Tags: emotion/desire, gender, emotion management, masculinity, 00 to 05 mins
Summary: We often think of emotions as psychological or biological, or as seemingly natural and innate responses to stimuli that makes us happy, sad, afraid, angry, etc. Yet, sociologists know most of our emotions are managed, or that we tend to ensure our feelings are felt (or at the very least expressed) in socially acceptable ways or in socially appropriate contexts. The management of emotions is especially apparent with gender as men and women are socialized to adhere to different, almost completely oppositional sets of feeling rules. Men are conditioned, and socially expected to suppress emotion (with the exception of anger); less rigid norms for females means women are freer to express relatively more, and more intense emotions than men. Usually, this gendered emotion work is so embedded in the social fabric we seldom notice how effective these rules are in dictating what we feel, how we feel it, how long we feel it, etc. However, in this short clip from the movie Bedazzled, a character played by Brendan Fraser makes a deal with the devil to become the world’s most emotionally sensitive man—and in doing so ends up being unable to manage his emotions effectively, thus revealing just how important emotional management and feeling rules are in our daily lives.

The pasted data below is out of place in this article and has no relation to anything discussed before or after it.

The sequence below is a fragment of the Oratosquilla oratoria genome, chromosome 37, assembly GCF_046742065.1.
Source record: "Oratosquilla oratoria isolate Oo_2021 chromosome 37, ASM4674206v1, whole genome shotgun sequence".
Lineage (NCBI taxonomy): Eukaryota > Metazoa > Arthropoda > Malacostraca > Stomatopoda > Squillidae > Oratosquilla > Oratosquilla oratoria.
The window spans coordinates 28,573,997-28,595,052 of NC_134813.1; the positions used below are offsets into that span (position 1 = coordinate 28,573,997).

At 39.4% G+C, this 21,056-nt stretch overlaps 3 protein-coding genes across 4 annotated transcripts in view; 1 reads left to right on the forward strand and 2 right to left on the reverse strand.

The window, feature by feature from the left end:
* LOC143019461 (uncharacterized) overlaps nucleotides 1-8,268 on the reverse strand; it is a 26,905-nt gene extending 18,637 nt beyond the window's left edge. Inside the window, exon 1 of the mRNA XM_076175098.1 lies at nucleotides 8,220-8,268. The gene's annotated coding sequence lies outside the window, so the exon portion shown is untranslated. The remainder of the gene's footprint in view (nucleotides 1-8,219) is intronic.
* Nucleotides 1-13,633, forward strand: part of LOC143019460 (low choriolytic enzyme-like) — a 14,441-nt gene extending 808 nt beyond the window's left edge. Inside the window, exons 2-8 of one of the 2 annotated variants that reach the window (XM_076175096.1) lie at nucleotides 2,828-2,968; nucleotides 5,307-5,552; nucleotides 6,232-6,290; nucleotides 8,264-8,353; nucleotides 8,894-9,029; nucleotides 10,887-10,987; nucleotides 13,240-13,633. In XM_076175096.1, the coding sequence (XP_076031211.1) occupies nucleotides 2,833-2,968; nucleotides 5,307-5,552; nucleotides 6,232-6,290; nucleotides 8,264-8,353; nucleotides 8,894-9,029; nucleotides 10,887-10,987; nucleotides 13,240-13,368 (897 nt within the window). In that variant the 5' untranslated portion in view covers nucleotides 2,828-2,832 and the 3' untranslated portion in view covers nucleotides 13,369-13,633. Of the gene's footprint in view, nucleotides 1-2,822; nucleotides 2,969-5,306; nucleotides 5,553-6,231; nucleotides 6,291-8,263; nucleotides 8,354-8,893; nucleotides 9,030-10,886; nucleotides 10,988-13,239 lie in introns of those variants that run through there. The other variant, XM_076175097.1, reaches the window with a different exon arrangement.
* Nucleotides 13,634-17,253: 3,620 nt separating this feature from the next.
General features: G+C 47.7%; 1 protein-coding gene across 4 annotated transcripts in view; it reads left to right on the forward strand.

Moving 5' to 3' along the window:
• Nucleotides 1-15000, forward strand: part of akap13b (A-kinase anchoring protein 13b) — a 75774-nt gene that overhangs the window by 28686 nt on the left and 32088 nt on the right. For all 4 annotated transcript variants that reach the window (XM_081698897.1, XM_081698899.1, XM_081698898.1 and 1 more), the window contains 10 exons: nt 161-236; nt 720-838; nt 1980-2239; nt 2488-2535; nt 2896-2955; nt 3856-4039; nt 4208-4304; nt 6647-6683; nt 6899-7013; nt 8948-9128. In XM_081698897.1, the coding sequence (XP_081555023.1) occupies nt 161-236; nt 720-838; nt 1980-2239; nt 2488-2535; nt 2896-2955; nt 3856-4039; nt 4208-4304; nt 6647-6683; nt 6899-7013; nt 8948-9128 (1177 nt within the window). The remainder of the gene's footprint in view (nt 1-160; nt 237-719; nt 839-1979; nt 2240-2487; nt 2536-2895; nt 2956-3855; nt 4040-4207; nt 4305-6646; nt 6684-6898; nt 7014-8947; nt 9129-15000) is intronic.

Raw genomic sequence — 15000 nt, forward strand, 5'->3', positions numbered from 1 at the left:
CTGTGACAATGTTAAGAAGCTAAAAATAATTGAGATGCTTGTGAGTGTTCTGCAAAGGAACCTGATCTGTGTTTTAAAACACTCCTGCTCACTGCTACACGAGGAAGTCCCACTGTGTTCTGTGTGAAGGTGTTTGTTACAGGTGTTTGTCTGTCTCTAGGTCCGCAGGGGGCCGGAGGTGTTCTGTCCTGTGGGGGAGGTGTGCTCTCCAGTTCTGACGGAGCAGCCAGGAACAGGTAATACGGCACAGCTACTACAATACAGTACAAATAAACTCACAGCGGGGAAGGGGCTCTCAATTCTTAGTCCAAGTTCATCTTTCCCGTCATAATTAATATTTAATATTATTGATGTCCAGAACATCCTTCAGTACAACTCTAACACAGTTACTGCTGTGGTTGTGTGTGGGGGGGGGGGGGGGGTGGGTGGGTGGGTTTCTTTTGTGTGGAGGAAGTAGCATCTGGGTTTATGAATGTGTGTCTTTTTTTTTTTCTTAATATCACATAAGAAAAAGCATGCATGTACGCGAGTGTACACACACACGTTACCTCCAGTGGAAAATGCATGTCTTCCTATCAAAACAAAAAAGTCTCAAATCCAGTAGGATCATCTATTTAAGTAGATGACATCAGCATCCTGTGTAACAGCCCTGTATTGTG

Submitted By: Jason T. Eastman
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